Natural Law Apothecary: An Herban Market
Amid the dust and noise of the industrial area near the People’s Freeway, a flower grows out of a crack in the concrete. Natural Law Apothecary rises out of the street shrouded by snaking vines and a plant-covered trellis in an otherwise dusty, grey environment. With roots in a fully self-sufficient homestead in Vermont, Natural Law Apothecary is the Salt Lake extension of the Bowen family’s life grown directly out of the land. According to their website, Natural Law offers “over 500 organic or wild-harvested bulk herbs, over 70 resins and burnable items, over 100 local alchemical preparations and over 150 in-house prepared tinctures,”
“As many participants in our broken western healthcare system can testify, seeking medical help can often feel invasive and disempowering.”
One of the greatest offerings of this transcendent neighborhood locale is the opportunities for education they present. While the Bowens can answer nearly any question about herbalism and ancient medicine with near-encyclopedic knowledge on the subjects, don’t expect a typical diagnosis. Rather, Natural Law Apothecary provides the tools for self-sovereignty alongside the support and guidance to take control over your own body. “It wasn’t about us and our practice—it was about everybody who came to us, everyone who came through the door,” says store Co-owner Marinda Bowen.
As many participants in our broken western healthcare system can testify, seeking medical help can often feel invasive and disempowering. This apothecary stands to serve the individual through education and empowerment, developing new offerings and finding ways around tinctures and teas for those who can’t do alcohol or hot drinks. “We love to do local and we love to grow our own herbs, but we quickly realized we needed to help the woman from Morocco who wanted her Syrian Rue, or the man from South America who wanted his Chapparal,” says Marinda. Natural Law’s extensive library is also open to those who come in without a lot of experience, and customers can browse through books from centuries ago as well as more contemporary tomes to learn more about themselves and the power of the herbs.
Likewise, Natural Law hosts myriad events for the community. Winding around wall-to-wall jars of herbs, tinctures, salves and glycerides of indeterminate age and origin, a door leads to another room hosting a small stage for open mic and ample room for ceremony. Up the stairs to the second floor is a gathering space adorned with murals, cushions and yoga mats. Here, the community comes together to hold workshops and classes that range from Kundalini yoga to trainings for death doulas (my next band name). Nearly three dozen local artists regularly work out of the space. As the week rotates dynamically through different classes, celebrations and opportunities for education, there is something for everyone willing to learn and a space for anyone with a skill to share.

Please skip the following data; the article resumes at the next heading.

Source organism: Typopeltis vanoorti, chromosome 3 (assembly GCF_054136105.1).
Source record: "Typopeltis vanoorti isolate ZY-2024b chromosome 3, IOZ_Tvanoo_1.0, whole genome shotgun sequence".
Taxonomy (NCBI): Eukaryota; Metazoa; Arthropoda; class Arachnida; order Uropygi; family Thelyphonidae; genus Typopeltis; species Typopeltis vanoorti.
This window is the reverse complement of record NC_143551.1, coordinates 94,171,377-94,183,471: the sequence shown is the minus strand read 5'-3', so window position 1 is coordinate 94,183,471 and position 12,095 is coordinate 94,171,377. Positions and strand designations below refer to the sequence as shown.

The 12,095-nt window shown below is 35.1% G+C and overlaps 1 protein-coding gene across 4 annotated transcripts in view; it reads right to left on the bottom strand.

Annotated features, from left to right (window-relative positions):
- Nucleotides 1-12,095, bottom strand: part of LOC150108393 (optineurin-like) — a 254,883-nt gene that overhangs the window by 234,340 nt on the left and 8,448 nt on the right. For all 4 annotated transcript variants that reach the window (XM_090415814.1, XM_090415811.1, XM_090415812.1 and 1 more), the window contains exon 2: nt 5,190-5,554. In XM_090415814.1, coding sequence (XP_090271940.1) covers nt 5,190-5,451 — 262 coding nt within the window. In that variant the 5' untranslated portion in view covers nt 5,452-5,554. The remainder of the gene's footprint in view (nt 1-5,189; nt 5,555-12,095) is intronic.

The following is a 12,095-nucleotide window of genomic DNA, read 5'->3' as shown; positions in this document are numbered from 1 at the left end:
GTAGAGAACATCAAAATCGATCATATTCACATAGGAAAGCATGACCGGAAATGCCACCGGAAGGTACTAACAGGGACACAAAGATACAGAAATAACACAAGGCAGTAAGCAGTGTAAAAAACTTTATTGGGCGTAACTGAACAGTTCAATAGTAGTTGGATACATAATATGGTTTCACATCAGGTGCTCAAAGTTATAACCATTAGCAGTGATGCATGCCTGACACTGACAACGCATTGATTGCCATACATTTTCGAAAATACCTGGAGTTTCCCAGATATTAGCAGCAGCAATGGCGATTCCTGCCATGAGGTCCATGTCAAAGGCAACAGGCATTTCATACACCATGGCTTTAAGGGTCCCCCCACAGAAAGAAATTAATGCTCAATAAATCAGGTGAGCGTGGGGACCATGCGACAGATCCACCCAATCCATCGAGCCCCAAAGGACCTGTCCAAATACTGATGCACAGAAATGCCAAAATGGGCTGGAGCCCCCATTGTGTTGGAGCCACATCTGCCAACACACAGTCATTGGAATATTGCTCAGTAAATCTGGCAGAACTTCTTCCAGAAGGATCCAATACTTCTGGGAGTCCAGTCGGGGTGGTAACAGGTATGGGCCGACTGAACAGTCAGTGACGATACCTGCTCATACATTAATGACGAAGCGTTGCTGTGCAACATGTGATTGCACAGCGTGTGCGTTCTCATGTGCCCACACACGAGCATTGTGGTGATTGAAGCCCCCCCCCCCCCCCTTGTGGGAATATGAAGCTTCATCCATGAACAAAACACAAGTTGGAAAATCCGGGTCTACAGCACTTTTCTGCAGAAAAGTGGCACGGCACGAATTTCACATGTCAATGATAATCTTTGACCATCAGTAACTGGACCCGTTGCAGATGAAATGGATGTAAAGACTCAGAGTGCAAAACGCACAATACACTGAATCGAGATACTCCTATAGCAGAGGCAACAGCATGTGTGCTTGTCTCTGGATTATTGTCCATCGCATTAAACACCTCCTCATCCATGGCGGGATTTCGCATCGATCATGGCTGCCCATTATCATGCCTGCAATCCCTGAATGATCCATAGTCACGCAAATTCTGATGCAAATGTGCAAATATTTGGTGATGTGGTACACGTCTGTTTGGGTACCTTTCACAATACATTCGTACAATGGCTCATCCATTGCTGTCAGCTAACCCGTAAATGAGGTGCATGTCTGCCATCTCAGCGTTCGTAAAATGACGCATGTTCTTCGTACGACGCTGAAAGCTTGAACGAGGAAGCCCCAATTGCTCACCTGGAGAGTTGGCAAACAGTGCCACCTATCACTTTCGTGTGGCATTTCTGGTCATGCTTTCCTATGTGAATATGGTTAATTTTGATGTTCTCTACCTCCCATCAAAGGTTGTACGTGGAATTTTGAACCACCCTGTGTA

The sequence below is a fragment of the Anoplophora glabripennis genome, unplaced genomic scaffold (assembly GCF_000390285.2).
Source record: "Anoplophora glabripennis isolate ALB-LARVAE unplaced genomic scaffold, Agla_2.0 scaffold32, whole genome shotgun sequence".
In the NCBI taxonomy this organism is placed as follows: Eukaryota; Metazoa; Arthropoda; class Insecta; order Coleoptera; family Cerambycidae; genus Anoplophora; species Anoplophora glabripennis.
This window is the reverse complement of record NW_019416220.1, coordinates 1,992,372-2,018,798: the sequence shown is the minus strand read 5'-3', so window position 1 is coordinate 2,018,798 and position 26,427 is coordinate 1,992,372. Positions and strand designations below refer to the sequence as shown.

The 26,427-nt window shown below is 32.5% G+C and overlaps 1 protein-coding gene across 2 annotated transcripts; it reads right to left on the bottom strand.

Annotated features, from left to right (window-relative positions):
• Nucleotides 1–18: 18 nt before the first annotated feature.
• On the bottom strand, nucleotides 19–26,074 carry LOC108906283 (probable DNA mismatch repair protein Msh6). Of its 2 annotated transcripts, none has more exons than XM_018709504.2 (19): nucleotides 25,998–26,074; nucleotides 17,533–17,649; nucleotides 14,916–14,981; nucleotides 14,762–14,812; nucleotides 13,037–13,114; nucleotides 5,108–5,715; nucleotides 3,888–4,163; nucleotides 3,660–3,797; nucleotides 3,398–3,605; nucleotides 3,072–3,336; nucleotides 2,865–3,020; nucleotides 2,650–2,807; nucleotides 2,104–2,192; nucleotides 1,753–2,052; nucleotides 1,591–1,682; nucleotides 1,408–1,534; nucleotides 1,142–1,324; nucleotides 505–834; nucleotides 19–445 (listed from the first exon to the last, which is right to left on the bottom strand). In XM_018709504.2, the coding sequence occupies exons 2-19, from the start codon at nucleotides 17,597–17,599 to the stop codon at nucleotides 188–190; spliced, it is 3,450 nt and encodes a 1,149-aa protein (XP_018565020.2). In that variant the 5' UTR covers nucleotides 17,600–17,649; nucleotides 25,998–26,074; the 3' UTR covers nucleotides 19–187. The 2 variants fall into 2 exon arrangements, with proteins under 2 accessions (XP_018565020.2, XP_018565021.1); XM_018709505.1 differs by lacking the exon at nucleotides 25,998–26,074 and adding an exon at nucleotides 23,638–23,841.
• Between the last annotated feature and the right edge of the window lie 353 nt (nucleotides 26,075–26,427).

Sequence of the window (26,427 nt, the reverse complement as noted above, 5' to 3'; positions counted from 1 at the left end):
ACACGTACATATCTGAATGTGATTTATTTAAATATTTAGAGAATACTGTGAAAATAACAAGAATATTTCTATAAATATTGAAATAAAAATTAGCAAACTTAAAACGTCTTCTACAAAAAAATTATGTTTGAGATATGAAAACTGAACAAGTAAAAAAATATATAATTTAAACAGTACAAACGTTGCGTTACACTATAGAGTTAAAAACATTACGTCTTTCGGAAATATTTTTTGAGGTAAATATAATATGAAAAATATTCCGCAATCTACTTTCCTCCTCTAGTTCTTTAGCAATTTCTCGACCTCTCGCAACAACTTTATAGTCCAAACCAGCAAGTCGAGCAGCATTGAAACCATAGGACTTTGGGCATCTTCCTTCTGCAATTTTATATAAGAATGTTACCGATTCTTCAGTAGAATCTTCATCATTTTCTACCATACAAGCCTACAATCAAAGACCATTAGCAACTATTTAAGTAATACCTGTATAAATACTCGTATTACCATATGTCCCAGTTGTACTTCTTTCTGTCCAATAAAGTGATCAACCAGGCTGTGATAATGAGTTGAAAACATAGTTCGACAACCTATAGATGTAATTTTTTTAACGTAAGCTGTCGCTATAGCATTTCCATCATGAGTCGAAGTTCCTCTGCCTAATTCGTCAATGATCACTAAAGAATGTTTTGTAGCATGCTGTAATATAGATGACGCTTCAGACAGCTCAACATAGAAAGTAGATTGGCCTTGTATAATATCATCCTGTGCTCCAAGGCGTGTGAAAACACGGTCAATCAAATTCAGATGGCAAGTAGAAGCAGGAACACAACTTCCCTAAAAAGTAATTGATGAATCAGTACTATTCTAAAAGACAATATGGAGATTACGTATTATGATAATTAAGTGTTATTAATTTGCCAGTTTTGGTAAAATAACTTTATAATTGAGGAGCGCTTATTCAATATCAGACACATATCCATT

“While the Bowens can answer nearly any question about herbalism and ancient medicine with near-encyclopedic knowledge on the subjects, don’t expect a typical diagnosis.”
I attended the weekly Meditation Monday in an attempt to continue avoiding therapy. Led by local underground hip-hop artists Burnell Washburn and Trevor Nielson (T-Mental), the group session featured a large set of singing bowls as the centerpiece while Washburn and Nielson guided the journey and another participant saged me consensually (in response to my body odor, I worried). Beginning in Sugarhouse Park before finding a home at Natural Law, Washburn says, “We teach a lot of different styles [of meditation], mixing and matching different cultures and ancient teachings”—and the pair were happy to pass on their tools and perspective in the donation-based class. I left extremely concerned about my posture, but otherwise at peace.
In addition to the artists that host events in the space, Natural Law boasts the work from nearly 40 local artisans selling their crafts. While the Bowens do the lion’s share of the alchemy, they have offerings from around the world and are always sourcing more. From sensory deprivation tanks to sensory-cleansing sound baths, Natural Law has something for anyone who wants to take care of their body—or just feel more connected to it.